Udorn, Thailand, 1962 on the left, a snapshot of King of Thailand taken by the author as His Majesty arrived to visit 3rd Marine Expeditionary Brigade. In the center, the author, on the left is interpreting for the Thai Police Regional Commanding General and the American Ambassador to Thailand, Kenneth Todd Young. The photo on the right was taken while the author, center, was with an archeological mission near Sakhon Nakhon. Dr. Wilhelm “Bill” Solheim is standing bare-chested on right. Chet Gorman on left. Then a graduate student and later famed for work on the wind caves in the Salween River basin of Burma (now Myanmar).
On left, 1964, Remote Site Tango, in Petchabun mountains, Northeast Thailand – This Thai army schema of Remote Site Tango was given to the author in appreciation of his serving as interpreter for U.S. and Thai security personnel during a visit to this site by the King of Thailand.  On the right, a plaintive unclassified  memo from his commanding officer, Capt. Cohen, asking “where the hell are you, what are you doing, and when will you be back.” Given the nature of his mission, the author had to respond, ”Sorry sir, can’t tell you.”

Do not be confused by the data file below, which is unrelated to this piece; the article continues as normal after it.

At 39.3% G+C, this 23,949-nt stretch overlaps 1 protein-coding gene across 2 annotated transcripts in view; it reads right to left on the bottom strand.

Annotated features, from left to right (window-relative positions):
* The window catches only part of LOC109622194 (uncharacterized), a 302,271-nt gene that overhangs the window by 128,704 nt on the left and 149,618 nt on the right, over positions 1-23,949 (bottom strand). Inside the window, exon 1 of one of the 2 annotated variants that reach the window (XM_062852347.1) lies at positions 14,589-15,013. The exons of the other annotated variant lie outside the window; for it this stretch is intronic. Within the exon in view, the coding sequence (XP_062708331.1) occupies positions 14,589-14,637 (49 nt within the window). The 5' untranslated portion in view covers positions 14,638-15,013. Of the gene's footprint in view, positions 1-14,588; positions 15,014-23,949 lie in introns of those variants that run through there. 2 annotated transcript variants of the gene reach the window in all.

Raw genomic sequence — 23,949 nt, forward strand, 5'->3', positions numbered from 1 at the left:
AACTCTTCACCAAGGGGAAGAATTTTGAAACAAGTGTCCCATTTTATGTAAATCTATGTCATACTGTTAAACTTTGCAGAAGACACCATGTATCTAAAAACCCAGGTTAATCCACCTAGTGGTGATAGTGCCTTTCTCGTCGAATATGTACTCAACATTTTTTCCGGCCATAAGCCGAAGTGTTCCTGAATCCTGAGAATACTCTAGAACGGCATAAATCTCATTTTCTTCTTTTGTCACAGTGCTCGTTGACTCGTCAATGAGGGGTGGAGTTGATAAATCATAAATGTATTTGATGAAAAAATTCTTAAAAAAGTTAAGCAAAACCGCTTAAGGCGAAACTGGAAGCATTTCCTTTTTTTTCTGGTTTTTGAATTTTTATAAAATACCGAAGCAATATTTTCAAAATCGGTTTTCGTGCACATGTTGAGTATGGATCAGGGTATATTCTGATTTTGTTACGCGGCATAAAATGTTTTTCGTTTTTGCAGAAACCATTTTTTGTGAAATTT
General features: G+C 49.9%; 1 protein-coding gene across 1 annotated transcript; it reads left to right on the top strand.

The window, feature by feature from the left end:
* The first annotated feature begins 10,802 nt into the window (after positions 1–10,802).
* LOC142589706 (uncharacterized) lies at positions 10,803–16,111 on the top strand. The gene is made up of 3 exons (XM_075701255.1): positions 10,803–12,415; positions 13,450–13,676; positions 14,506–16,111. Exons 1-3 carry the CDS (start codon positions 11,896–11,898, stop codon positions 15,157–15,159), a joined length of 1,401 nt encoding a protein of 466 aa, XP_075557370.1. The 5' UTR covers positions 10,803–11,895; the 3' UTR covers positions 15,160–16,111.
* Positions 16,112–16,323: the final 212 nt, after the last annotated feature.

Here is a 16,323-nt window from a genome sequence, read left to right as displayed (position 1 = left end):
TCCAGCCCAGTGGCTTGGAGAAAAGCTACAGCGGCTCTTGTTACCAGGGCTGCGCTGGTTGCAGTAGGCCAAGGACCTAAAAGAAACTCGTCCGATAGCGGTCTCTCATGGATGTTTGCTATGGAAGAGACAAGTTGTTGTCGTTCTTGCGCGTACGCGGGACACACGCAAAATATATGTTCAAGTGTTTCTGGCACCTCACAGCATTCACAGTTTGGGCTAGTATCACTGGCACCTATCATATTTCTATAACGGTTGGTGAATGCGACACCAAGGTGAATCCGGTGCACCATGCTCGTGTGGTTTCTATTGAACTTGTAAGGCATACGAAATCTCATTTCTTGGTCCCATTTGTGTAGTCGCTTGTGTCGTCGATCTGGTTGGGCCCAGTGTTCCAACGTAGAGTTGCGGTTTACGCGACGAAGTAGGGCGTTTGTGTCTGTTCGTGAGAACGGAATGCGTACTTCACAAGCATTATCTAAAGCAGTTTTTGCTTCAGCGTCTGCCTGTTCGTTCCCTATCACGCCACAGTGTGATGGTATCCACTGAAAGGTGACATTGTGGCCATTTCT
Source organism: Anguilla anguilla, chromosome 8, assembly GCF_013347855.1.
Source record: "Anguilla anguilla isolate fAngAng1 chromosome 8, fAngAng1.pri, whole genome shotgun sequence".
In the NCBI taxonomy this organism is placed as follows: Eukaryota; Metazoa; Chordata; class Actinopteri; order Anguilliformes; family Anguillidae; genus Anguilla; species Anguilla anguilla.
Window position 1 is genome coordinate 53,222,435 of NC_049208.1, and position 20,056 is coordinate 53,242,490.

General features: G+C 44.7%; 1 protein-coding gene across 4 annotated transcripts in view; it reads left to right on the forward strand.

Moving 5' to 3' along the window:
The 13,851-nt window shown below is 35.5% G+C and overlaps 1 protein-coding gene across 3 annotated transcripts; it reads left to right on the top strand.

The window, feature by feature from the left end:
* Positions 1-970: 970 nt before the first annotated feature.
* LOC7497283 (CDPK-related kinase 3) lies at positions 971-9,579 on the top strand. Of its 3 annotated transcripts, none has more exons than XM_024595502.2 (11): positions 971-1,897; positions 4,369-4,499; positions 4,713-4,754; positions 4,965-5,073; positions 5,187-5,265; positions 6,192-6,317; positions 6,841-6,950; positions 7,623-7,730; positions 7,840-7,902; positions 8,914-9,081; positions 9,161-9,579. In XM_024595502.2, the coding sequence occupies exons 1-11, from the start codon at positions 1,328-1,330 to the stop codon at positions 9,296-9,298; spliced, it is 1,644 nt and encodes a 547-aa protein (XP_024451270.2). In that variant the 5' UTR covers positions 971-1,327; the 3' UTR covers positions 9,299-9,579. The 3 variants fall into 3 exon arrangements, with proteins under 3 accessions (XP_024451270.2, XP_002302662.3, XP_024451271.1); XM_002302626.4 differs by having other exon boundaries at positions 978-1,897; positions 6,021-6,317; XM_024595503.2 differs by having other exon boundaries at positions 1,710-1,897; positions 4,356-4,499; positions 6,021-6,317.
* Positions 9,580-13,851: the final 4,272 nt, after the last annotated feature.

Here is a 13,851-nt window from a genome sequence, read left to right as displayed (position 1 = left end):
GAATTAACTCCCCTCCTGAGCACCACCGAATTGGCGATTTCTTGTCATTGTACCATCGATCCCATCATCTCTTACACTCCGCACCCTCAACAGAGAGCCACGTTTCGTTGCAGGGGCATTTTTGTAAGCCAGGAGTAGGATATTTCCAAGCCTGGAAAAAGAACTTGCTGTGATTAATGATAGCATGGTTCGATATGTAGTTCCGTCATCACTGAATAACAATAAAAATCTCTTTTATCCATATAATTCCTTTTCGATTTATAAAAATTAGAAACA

In Chapter 14, “Whore Houses, Labor Relations, and Coca Cola”, he describes a traumatic incident that still haunts his dreams: “Four or five children, the oldest about the age of my oldest daughter, were lying against the walls, several with broken legs and backs bound with ropes in positions that guaranteed they would be crippled permanently. “

From the Marines, via a senior year at the University of Nevada, Reno, during which he worked as a waiter in John Ascuaga’s Sparks Nugget to support his family, Brown becomes a career Foreign Service Officer.
In his Chapters 18 and 19, he relates two of his most amusing experiences as a Foreign Service Officer at his first post in Tel Aviv, Israel. In Chapter 18, “The Prophet and the Stripper”, Brown remembers the Prophet, one of his American citizen charges, “I remember asking Hallelujah if he didn’t think it was improper for a prophet to be living with a stripper. “Not at all,” he responded. “God sent me to help sinners, and she’s the biggest sinner I know.” In chapter 19, “Essence of a Thousand Armpit”, he says of another of his charges, “John of the Armpits” smelled pretty much like anyone would if they’d been sweating profusely for months without taking a bath or changing clothes.”